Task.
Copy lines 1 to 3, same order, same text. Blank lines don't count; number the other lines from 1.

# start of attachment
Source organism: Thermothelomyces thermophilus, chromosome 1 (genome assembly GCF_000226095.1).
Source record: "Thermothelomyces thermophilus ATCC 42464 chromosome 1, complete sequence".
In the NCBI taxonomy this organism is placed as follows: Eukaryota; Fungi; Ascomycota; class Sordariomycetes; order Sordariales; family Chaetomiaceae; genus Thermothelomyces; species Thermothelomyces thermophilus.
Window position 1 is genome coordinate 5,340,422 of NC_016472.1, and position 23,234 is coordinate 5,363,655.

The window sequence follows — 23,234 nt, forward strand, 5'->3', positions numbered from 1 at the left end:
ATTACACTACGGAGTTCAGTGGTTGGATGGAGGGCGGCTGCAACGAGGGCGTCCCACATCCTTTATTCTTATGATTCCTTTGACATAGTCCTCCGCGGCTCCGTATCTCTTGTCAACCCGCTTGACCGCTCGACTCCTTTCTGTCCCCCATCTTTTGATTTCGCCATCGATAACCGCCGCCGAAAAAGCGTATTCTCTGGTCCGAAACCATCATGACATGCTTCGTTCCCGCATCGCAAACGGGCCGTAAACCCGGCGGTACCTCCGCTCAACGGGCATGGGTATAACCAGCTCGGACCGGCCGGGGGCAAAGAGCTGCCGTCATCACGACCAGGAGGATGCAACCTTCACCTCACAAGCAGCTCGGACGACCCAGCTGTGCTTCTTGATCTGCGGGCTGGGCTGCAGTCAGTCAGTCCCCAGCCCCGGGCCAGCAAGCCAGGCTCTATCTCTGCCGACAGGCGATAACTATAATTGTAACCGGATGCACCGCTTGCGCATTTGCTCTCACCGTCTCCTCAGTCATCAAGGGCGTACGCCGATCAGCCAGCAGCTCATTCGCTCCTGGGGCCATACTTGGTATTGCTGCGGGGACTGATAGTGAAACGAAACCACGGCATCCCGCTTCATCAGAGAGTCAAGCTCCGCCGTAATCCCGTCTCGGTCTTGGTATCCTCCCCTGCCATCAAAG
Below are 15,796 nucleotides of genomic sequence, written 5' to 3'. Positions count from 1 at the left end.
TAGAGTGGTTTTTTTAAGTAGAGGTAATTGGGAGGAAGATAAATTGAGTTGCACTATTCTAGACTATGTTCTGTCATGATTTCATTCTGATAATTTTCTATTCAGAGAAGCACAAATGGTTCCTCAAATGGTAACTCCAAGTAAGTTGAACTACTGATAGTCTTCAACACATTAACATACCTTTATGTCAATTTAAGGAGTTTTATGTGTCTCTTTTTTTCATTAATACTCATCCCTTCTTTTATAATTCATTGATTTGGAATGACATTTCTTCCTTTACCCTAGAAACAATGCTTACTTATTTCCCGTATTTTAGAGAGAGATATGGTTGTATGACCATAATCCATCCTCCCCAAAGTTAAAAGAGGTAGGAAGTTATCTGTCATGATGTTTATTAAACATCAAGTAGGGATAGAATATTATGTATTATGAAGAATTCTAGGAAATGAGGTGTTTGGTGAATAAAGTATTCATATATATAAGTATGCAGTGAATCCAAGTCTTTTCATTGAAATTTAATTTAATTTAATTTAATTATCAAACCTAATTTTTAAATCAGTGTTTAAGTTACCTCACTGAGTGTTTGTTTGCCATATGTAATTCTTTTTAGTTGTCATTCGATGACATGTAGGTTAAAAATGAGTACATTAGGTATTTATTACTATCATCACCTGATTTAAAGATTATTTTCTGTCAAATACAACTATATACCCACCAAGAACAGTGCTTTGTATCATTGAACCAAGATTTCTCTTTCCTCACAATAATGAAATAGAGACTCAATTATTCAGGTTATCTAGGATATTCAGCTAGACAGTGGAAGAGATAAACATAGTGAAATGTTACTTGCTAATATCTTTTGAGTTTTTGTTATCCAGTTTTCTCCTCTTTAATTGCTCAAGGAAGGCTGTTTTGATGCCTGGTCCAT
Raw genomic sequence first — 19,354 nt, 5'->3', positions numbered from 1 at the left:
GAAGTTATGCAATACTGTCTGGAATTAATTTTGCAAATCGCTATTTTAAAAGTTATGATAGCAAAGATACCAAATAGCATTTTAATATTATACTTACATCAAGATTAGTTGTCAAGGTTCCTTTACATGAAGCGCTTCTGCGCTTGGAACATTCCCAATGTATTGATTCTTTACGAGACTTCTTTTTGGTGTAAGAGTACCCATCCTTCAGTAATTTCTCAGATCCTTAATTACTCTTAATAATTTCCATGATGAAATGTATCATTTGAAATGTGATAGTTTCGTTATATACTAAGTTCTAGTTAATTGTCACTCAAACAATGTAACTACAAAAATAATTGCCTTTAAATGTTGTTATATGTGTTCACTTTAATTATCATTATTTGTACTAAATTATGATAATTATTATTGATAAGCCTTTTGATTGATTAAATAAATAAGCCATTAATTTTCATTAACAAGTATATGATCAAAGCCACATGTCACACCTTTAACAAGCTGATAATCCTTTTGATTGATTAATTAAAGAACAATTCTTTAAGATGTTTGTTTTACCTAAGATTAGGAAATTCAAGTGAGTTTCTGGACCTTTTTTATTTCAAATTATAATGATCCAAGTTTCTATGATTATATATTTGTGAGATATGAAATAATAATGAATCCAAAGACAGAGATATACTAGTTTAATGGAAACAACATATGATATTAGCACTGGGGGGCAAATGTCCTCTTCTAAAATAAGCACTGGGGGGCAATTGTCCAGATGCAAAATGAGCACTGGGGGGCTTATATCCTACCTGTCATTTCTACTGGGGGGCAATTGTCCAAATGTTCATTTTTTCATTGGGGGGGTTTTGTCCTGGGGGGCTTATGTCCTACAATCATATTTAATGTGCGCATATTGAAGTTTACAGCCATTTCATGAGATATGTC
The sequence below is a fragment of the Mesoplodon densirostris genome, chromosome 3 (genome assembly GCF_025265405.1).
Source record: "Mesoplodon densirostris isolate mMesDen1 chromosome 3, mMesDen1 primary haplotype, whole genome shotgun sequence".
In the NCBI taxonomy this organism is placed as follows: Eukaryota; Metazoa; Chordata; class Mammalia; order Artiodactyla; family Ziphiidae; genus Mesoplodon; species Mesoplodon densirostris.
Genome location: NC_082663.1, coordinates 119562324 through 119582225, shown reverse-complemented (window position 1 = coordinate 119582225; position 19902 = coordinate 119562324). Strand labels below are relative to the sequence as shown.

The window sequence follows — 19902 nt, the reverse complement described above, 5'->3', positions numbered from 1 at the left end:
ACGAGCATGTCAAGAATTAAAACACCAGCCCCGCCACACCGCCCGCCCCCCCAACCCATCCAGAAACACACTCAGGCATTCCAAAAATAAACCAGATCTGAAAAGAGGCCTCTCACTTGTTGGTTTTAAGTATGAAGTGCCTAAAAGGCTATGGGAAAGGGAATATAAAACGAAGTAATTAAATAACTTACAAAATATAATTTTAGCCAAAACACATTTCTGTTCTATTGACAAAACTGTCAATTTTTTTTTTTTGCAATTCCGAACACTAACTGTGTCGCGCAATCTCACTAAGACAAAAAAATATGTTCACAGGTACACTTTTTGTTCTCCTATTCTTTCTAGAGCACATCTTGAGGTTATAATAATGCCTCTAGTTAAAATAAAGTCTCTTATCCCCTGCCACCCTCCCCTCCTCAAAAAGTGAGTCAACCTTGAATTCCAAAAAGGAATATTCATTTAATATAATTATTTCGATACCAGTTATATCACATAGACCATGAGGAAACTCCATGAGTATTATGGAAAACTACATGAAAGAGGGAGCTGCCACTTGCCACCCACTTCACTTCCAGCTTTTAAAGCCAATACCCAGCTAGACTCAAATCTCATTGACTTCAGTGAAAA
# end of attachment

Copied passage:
Source organism: Thermothelomyces thermophilus, chromosome 1 (genome assembly GCF_000226095.1).
Source record: "Thermothelomyces thermophilus ATCC 42464 chromosome 1, complete sequence".
In the NCBI taxonomy this organism is placed as follows: Eukaryota; Fungi; Ascomycota; class Sordariomycetes; order Sordariales; family Chaetomiaceae; genus Thermothelomyces; species Thermothelomyces thermophilus.